The Government’s general election manifesto made the following commitment:
“making sure that every vote counts the same – a cornerstone of democracy.”
The Government are right. Our votes do not count the same. In December, it took 33 times as many votes to elect a Green MP as to elect an SNP MP—33 to one. That is a staggering inequality right at the heart of our electoral system, so I am very much in favour of making each vote carry the same weight. It seems that Members across the House agree that democratic equality is a matter of importance. To combat that properly, the only response is electoral reform, but I will leave that debate until my time with the Minister next week.
What the Government really mean by making every vote count the same is tightening the boundaries so that each constituency has the same number of potential voters. In principle, that sounds like it makes sense, but the Government’s plans do not achieve that. They propose to base the boundaries on the number of people on the electoral roll. That is not the same as the number of potential electors. Indeed, the Electoral Commission estimates that up to 9 million potential electors are not currently on the electoral roll. As we know, that marginalises groups for whom there are structural difficulties in getting on to the electoral roll. I am hopeful that the Government will consider using the December 2019 electoral roll. We should take advantage of the fact that the upcoming electoral event encouraged people to register and be enfranchised. We should promote that engagement with our process. An obvious solution to all this is automatic voter registration. I do not see why the Government refuse to pursue it. Perhaps they are following their instincts.
The single most important argument for first past the post—I think this is why many Members fail to look at electoral reform in the way that I do—is that Members represent identifiable local communities. I think that Members would agree that if we cannot achieve a sense of local representation, the idea of a one-Member constituency is undermined.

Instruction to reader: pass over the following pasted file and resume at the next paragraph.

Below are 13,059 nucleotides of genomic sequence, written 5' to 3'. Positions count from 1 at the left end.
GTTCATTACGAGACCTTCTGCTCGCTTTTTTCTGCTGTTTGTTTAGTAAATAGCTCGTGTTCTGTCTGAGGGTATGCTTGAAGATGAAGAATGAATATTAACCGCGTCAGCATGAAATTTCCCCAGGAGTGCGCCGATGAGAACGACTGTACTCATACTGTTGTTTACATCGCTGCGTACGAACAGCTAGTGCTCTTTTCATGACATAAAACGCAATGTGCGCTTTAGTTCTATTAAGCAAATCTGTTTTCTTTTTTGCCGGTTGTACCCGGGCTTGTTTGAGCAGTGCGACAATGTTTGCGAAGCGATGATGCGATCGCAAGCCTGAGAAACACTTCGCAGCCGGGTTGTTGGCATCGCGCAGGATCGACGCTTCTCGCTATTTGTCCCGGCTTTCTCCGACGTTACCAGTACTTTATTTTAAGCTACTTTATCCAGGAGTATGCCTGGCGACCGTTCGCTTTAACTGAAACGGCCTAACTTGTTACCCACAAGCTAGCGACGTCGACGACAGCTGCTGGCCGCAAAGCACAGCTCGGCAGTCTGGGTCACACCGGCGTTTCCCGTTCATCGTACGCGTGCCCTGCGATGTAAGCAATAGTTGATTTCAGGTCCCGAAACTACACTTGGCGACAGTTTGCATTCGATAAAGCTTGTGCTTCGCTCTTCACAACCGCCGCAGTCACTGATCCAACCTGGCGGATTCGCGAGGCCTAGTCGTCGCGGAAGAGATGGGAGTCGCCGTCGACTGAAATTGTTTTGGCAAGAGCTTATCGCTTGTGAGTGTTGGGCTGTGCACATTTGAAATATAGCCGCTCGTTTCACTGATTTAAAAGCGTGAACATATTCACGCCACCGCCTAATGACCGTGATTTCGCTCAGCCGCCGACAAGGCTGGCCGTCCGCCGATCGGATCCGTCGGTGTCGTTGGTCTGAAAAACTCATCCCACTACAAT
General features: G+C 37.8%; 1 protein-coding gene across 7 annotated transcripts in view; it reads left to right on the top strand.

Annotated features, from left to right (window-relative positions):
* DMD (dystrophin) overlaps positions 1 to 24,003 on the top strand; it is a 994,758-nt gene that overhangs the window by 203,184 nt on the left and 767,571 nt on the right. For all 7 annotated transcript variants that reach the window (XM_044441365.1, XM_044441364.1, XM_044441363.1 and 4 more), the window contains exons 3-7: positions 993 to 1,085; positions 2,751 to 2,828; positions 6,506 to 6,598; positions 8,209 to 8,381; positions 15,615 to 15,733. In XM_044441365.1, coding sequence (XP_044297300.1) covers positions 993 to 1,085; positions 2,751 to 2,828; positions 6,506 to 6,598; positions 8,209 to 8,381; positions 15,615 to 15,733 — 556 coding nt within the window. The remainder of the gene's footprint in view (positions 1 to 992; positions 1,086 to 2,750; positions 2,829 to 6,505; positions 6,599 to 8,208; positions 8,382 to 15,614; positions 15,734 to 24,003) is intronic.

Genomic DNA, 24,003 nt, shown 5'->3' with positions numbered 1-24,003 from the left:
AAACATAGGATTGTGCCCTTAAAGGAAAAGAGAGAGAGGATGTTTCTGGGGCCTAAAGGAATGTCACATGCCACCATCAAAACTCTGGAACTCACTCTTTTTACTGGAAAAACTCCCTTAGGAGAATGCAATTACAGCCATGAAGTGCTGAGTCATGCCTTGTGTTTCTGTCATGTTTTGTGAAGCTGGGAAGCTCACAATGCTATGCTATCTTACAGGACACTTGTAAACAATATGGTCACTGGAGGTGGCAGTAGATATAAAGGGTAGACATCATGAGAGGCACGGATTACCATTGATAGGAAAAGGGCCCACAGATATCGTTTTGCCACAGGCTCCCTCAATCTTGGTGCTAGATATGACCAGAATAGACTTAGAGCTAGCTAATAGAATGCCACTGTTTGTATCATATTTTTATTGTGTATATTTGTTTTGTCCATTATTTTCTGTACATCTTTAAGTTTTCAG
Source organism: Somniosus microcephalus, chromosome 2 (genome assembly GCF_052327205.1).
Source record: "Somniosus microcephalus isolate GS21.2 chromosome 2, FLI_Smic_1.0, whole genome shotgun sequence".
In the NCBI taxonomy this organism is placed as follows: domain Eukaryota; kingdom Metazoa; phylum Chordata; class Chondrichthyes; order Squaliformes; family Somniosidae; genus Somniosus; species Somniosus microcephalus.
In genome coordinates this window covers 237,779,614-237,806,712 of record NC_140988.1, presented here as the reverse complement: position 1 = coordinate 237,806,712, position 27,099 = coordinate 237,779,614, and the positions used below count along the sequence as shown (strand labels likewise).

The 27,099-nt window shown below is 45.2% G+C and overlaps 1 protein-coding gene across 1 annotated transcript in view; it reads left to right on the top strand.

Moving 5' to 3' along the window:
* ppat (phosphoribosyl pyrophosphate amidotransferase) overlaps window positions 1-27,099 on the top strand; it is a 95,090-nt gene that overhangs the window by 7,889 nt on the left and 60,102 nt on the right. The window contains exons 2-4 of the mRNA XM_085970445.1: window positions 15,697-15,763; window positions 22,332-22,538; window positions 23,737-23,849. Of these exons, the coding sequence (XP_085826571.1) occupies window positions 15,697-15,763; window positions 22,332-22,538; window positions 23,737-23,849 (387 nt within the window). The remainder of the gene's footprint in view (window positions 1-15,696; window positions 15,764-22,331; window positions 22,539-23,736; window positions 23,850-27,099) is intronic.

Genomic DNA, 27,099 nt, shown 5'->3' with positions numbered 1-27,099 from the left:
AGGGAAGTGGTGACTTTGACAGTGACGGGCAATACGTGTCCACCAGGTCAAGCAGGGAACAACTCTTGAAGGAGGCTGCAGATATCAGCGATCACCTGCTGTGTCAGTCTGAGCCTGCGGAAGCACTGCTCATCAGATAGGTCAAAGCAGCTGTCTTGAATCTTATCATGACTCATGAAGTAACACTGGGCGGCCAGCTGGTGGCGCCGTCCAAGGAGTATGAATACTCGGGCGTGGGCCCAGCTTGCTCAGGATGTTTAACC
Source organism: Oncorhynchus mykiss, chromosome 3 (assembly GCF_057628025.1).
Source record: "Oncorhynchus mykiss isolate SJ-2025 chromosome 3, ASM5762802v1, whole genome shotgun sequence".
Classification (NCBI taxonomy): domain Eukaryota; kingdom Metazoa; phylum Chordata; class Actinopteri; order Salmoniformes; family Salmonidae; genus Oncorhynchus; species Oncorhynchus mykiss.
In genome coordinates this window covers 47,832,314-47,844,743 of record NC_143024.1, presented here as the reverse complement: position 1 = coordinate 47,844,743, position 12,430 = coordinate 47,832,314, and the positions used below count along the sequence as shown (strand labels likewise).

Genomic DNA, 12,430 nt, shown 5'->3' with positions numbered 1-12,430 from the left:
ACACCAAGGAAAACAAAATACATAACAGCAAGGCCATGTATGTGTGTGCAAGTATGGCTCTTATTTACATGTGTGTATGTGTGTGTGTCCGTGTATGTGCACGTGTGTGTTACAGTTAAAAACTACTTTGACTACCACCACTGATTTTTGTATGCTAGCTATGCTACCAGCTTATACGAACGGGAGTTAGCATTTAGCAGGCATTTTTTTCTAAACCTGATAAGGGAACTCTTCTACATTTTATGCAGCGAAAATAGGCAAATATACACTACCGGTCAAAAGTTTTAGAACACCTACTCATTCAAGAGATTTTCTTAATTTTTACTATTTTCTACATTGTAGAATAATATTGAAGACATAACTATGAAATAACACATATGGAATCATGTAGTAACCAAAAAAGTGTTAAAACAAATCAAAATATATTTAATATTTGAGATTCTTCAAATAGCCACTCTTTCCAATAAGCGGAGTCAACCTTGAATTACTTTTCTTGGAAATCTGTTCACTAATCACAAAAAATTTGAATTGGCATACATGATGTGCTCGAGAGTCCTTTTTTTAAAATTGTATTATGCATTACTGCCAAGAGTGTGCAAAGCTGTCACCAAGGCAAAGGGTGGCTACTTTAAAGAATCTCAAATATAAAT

As someone who advocates a proportional voting system, were I to design a flaw in first past the post, it would be this: creating rules so stringent that MPs represent random chunks of the country and so delicately responsive that a tiny change in one part of the country will lead to a ripple effect spreading from constituency to constituency, with completely new boundaries every eight years. I agree that basing the building blocks of seats on wards leads to shotgun constituencies. My own constituency boundary splits the high street in Leven in North East Fife, but at least it is all under Fife Council. During the covid pandemic, I have hugely valued engagement with NHS Fife and Fife Council, as have my constituents.
One of the Government’s manifesto promises is to abolish the 15-year rule on the eligibility of overseas electors, and presumably legislation will be brought forward over the coming Session. They will be able to vote in the next general election, but whether the date of the electoral register used for the boundary review is this year or last, they will not be on it. My colleague, Lord Wallace of Saltaire, has tabled written questions asking the Government to estimate the number of overseas electors, and there is no estimate. We are walking blind into this. We are putting restrictive percentages in place now and then adding in an unknown number of voters at a later point, completely undermining what the Government are trying to achieve. As I touched upon earlier, the incredibly sensitive flexibility conditions will create further upheaval.
I return to where I started: the “Protect our democracy” section of the Conservative manifesto. There are a number of commitments in that section. The Bill represents the first brick in the wall, but clearly, as the issue with overseas voters illustrates, there are foreseeable problems in terms of what comes after. This may be the first brick, but the wall will end up being unstable.